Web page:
braking with simple design and choosing the appropriate suspension system, steering system and wheel.
It can also be hydraulically lifted to drop the collected trash to main trash site.

1.3 DESIGN REQUIREMENT


Based on the information received from customer observation, it is determined that this trash collector
3-wheel electric vehicle should have dynamically stable at turns, while braking it should be light and
easy, appropriate suspension system, steering system and wheel. The trash collector 3-wheel vehicle
should be hydraulically raised and lowered during dropping the collected trash to the main site.
CHAPTER 2: LITERATURE REVIEW

In this chapter, a brief study about the current collection of solid waste is introduced first to have the
basic idea. And also, vehicle handling and stability as well as the parameters affecting them will be
introduced second. Next, details of various systems employed to improve the handling and lateral
stability will be discussed. Then, vehicle ride comfort, which is directly affected by the properties of
the vehicle suspension system, will be discussed.
2.1. GENERATION & COLLECTION OF SOLID WASTE

A waste collector is a person employed by a public or private enterprise to collect and remove refuse
(waste) and recyclables from residential, commercial, industrial or other collection site for further
processing and disposal. Specialized waste collection vehicles featuring an array of automated
functions are often deployed to assist waste collectors in reducing collection and transport time and for
protection from exposure. Waste and recycling pickup work is physically demanding and it exposes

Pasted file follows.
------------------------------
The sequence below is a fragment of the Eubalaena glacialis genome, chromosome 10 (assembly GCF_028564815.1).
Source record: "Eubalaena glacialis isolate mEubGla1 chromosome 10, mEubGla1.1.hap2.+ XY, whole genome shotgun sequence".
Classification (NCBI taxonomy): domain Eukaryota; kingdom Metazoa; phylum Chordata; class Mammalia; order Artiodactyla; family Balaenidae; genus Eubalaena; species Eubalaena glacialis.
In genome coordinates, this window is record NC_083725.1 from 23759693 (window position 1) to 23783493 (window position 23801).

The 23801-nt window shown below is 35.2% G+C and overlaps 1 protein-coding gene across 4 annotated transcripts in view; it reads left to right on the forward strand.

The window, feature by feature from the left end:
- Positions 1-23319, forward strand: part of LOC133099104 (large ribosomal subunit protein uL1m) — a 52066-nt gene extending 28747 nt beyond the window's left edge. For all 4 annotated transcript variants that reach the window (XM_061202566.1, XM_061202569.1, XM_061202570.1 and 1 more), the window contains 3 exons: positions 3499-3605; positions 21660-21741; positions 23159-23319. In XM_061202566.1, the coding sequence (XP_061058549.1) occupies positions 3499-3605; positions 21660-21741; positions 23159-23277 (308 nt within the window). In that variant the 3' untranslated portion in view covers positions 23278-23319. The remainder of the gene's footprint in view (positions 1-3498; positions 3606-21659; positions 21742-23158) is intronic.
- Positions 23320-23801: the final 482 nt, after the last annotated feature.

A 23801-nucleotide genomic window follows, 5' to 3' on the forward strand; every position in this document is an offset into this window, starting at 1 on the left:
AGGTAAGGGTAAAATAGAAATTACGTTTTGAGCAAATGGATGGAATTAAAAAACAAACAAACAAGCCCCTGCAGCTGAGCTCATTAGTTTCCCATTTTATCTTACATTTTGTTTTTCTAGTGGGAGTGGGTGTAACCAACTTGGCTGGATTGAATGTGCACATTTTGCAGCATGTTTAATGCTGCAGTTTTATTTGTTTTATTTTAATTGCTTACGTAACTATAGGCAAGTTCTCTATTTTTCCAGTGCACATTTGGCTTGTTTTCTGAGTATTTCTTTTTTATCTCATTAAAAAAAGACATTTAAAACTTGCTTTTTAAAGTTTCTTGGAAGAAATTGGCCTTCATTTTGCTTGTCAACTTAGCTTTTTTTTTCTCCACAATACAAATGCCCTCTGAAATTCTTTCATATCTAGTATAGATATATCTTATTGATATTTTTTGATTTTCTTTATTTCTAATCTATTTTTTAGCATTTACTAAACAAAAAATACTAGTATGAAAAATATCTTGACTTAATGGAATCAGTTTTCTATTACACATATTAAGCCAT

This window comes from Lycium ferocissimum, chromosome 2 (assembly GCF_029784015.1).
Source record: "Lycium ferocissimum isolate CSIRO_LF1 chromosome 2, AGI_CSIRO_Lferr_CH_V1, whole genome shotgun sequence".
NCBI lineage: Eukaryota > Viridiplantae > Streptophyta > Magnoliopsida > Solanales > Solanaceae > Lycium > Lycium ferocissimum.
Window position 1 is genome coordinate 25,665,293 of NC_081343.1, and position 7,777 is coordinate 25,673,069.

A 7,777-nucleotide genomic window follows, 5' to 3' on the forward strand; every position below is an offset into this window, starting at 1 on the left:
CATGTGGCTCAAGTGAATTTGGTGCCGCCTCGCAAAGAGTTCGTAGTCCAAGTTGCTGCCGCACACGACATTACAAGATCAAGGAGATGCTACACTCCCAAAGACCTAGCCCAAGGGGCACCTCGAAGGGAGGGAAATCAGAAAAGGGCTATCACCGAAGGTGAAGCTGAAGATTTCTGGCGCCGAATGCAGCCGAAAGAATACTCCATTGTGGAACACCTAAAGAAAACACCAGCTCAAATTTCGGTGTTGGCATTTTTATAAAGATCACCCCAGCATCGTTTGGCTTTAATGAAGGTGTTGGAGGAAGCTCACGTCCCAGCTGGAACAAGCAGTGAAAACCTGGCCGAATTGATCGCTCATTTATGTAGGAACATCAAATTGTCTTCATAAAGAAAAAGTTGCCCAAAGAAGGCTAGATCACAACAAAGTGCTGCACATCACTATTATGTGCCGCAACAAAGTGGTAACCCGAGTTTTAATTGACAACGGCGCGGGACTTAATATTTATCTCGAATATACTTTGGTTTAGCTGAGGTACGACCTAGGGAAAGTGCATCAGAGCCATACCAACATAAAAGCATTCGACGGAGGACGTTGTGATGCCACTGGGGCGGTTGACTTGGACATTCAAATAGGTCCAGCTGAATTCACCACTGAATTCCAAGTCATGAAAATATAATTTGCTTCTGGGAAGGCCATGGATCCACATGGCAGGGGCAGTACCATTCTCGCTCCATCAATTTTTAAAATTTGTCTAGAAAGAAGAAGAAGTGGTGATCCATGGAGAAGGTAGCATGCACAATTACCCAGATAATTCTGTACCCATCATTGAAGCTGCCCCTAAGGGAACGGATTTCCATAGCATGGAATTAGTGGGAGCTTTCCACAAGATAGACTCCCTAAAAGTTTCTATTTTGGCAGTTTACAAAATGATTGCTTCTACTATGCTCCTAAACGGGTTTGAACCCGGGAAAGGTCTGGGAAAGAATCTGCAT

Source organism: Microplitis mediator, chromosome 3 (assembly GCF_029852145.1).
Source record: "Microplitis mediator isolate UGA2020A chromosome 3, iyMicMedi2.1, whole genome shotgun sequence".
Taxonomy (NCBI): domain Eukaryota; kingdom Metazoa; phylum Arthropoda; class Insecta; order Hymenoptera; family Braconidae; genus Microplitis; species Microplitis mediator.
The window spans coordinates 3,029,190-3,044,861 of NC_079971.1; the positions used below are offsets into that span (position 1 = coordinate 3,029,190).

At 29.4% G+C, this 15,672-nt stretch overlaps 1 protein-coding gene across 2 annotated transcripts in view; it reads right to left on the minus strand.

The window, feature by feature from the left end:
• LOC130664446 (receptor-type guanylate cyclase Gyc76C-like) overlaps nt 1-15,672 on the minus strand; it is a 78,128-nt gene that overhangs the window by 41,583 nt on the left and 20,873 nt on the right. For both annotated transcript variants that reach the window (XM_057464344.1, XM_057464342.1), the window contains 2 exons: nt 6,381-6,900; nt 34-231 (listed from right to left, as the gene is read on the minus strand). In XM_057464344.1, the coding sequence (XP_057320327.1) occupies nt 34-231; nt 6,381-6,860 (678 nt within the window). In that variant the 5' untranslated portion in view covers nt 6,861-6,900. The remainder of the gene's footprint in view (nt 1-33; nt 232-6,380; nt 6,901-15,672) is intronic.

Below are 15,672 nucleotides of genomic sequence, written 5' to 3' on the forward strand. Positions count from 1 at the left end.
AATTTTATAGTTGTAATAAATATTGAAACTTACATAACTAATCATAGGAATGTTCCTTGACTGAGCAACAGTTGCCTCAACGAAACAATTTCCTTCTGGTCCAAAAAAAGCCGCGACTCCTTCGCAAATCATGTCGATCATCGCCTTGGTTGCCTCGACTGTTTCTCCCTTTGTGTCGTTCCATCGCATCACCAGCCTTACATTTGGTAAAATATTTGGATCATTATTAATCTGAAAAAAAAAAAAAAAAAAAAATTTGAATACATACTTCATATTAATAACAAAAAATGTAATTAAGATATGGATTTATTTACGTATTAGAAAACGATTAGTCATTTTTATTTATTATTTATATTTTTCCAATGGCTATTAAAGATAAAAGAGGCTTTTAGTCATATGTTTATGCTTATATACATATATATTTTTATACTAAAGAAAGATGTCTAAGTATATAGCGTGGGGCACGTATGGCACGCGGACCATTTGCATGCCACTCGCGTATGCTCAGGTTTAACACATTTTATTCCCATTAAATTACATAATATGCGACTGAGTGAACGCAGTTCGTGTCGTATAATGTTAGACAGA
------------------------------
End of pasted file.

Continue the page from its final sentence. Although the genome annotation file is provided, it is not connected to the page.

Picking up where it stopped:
workers to many occupational hazards. The City of Addis Ababa generates a solid waste of
0.4kg/c/day. More than 200,000t are collected each year. About 550t/day, 80% of the total waste
collected. The municipality increased the collection rate from 60% to 80%. Sources of Waste
Generated: - 76% households, 18% institutions, commercial, factories, hotels, 6% is street sweeping...
The Municipality Spends large proportion of its budget on collection, transport, and disposal of solid
waste. Solid waste collection services divided in to two sub-systems: primary and secondary Collection.
Primary collection is done by micro and small enterprises. Addis Ababa, the capital city of Ethiopia,
has one of the fastest growing populations in the world. The population has leaped from 15,000 to 4
million since its establishment 100 years ago (IGNIS, 2016). With all the socio-economic problems
growing parallel, waste management in the city can take a great portion. Due to the insufficient waste
management system in Addis Ababa, the habitants suffer the site and consequences of accumulated
waste piles on the streets and drains all around the city. These piles pollute the surrounding vegetation,
ground water and soil from the leachate. Due to weather variation and chemical reaction between
materials fire ignites. The emission from the smoke pollutes the atmosphere. Moreover, these piles
provide a breeding ground for insects and rats who can potentially cause the outbreak of an epidemic.
They also cause a nauseating smell and are quite unpleasant to see. The current solid waste management
system mainly relies on the municipality to address it and there are few private participants working on
a very small scale compared to the amount of work needed in the sector. The method used by the
municipality is crude open dumping after collection from households and institutions at a place called
Repi about 15 km from the city Centre. The dump has been running for the last 50 years without proper
management. There have been few approaches to solve the problem and no significant changes have